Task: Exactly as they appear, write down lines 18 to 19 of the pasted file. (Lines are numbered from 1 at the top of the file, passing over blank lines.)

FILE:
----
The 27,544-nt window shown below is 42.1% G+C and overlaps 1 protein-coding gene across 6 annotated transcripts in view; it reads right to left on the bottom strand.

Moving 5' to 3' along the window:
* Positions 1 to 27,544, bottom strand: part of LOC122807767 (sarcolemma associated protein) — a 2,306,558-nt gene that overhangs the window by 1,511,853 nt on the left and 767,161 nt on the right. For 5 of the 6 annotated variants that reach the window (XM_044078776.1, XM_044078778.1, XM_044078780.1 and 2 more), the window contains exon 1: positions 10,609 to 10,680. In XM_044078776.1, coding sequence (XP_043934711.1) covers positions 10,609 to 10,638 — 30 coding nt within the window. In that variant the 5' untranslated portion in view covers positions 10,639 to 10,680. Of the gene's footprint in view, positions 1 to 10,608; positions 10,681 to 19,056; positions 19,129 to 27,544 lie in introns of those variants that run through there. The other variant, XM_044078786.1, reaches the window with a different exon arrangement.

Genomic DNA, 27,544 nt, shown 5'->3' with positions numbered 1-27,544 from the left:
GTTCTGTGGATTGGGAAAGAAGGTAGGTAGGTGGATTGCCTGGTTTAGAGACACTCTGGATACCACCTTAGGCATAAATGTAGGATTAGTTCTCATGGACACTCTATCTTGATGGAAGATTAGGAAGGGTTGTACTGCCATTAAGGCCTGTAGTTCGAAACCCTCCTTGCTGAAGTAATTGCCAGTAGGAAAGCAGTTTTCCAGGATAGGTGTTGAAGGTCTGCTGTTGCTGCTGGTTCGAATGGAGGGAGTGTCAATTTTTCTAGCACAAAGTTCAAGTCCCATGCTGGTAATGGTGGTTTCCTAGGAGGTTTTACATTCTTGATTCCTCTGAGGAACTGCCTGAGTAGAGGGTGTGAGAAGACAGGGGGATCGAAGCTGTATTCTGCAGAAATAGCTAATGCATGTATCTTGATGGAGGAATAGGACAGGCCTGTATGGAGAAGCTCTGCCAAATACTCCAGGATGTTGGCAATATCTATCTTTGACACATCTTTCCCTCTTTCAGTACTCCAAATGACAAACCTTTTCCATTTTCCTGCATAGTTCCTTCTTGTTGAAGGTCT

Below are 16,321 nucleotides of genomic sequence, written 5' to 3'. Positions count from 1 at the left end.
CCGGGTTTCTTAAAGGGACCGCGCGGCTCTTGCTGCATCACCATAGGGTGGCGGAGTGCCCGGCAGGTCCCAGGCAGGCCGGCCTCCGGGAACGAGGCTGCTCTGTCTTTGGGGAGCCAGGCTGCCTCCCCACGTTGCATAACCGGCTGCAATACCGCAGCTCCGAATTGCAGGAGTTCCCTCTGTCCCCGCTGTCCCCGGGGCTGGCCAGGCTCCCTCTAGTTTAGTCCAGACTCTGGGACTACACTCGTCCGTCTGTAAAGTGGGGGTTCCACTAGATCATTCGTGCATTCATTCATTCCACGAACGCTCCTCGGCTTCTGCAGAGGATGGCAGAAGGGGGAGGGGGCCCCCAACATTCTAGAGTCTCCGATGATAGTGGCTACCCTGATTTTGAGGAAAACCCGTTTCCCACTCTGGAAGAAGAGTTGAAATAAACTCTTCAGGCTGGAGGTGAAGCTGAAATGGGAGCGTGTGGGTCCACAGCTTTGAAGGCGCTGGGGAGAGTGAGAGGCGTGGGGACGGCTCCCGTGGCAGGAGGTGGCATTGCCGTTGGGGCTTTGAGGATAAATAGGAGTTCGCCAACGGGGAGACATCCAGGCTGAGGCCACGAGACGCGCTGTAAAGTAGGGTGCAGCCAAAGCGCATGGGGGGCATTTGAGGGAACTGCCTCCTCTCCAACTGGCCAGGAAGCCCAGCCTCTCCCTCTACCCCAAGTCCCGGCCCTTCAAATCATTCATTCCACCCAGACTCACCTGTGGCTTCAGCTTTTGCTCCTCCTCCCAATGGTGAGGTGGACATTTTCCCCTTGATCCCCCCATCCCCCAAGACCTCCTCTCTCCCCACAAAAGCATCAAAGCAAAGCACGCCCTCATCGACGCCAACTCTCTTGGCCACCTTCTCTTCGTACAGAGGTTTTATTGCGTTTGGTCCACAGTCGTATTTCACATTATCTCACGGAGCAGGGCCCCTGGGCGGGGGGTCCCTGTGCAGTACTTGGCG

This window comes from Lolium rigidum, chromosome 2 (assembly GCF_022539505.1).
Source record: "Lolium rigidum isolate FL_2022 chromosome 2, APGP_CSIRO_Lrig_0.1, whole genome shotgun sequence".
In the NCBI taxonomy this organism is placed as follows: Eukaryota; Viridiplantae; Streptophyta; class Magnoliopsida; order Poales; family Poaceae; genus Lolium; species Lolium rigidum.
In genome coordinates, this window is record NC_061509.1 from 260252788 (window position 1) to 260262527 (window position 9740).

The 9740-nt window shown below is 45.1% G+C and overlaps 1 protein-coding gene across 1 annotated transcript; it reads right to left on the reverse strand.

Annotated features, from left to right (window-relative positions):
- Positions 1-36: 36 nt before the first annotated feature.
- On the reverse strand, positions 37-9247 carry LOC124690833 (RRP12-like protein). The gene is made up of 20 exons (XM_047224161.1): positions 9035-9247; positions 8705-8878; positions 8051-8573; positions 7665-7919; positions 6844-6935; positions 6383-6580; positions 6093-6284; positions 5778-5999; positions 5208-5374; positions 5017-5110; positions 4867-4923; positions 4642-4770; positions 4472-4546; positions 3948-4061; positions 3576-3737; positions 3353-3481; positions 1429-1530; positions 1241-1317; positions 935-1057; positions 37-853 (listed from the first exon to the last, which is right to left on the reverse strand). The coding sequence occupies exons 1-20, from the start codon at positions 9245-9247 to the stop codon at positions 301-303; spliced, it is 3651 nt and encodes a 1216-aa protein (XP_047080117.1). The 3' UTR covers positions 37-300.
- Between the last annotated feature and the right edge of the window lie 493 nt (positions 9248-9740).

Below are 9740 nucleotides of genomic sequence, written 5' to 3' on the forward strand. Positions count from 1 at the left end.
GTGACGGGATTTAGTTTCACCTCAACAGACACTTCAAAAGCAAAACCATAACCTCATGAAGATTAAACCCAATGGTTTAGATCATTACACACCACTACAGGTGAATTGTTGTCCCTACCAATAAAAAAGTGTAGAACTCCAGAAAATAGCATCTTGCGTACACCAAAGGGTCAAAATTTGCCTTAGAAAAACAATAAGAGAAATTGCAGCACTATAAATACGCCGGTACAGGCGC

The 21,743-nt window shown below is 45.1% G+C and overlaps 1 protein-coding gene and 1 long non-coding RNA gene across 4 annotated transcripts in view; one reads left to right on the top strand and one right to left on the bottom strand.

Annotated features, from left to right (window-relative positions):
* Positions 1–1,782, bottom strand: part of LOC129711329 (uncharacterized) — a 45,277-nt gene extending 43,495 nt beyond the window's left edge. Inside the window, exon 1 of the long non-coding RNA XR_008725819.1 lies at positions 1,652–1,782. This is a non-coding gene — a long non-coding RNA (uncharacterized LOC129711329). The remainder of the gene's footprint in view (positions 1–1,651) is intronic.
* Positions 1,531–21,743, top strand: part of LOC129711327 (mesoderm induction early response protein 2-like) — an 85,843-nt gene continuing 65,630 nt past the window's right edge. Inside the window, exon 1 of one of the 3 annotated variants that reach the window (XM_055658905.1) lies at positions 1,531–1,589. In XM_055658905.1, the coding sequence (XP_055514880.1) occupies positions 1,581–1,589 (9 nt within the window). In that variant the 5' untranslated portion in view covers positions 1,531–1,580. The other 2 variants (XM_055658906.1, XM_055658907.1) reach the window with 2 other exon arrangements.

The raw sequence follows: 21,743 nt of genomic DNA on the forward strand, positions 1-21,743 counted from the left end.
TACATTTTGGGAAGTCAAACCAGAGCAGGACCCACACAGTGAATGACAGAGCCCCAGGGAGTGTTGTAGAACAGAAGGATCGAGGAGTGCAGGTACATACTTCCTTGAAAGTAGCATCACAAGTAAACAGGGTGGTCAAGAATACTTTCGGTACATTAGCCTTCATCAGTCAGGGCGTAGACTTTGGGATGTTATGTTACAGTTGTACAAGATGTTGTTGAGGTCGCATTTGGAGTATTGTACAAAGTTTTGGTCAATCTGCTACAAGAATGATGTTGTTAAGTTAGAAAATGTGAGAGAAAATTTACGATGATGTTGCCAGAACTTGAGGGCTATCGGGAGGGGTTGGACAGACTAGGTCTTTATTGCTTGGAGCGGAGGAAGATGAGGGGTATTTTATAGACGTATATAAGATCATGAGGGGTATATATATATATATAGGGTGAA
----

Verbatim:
GTGACGGGATTTAGTTTCACCTCAACAGACACTTCAAAAGCAAAACCATAACCTCATGAAGATTAAACCCAATGGTTTAGATCATTACACACCACTACAGGTGAATTGTTGTCCCTACCAATAAAAAAGTGTAGAACTCCAGAAAATAGCATCTTGCGTACACCAAAGGGTCAAAATTTGCCTTAGAAAAACAATAAGAGAAATTGCAGCACTATAAATACGCCGGTACAGGCGC

The 21,743-nt window shown below is 45.1% G+C and overlaps 1 protein-coding gene and 1 long non-coding RNA gene across 4 annotated transcripts in view; one reads left to right on the top strand and one right to left on the bottom strand.